The Chicago Lung Run is held each year in support of lung cancer survivors and their families, and in memory of those who have lost their lives to lung cancer, the leading cancer killer in America. The mission of the Lung Run is to raise awareness of lung cancer and to raise much-needed funds for lung cancer research.
The Chicago Lung Run will benefit cutting-edge lung cancer research through:
Your Donations at Work
Proceeds from the Chicago Lung Run are funding important research projects around the country.
The 2016 race funded research studies including:
Nadya Dimitrova, PhD | Yale University - Making first strides towards elucidating the importance of long noncoding RNAs in lung cancer
Over the past decades, the search for drivers and therapeutic targets in cancer has primarily focused on protein-coding genes, which account for less than 2% of the human genome. Recent technological advances in deep sequencing have revealed that over 70% of mammalian genomes is actively transcribed into thousands of long transcripts that do not encode for proteins. Until recently regarded as “junk DNA”, there is a growing recognition that this new class of genes, called long noncoding RNAs, regulates a wide range of biological processes. The importance of long noncoding RNAs in influencing disease states, such as cancer, however, remains vastly understudied.
Ralph Weichselbaum, MD | The University of Chicago - Overcoming treatment resistance to lung cancer
Lung cancer is the most common cancer worldwide and the leading cause of cancer-related death in the United States. Approximately 221,000 new diagnoses and over 158,000 deaths from lung cancer occur annually. Radiotherapy is a key component of lung cancer treatment, often in combination with surgery and chemotherapy. Unfortunately, treatment failure occurs in up to 60% of localized lung cancers and contributes significantly to patient death. Treatment failure is caused in part by the tumor’s ability to resist both radiotherapy and chemotherapy. Methods to increase tumor sensitivity to both radiotherapy and chemotherapy are critical to improve treatment effectiveness and patient survival.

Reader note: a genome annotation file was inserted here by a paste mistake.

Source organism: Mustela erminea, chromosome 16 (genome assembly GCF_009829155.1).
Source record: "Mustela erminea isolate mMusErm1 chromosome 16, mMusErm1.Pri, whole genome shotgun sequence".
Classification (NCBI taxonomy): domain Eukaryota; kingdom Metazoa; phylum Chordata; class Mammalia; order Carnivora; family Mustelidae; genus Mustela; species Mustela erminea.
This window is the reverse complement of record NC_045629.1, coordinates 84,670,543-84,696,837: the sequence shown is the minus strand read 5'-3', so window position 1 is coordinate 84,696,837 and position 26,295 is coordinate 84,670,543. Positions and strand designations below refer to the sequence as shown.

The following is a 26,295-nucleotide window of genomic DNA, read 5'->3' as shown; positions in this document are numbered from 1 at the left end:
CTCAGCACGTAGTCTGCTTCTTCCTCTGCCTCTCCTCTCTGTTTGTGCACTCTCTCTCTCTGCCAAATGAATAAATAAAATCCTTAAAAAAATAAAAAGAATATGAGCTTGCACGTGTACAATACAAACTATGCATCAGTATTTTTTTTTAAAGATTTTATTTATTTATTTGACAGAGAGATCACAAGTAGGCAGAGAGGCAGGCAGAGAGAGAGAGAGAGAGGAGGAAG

The 2015 race funded the following research:
David Yu | Emory University - Exploiting the replication stress response in small cell lung cancer
Small cell lung cancer (SCLC) is the most lethal type of lung cancer with limited treatment options. One major concern is that many patients with SCLC ultimately develop resistance to treatment. Dr. Yu's work is focused on identifying genes that are critical for mediating treatment resistance. Through his project, Dr. Yu and his team aims to characterize the activities of these genes and determine whether they can be therapeutically targeted. By better understanding the mechanisms through which these genes function, Dr. Yu ultimately hopes to develop better targeted therapies and improve the efficacy of treatment for patients with small cell lung cancer.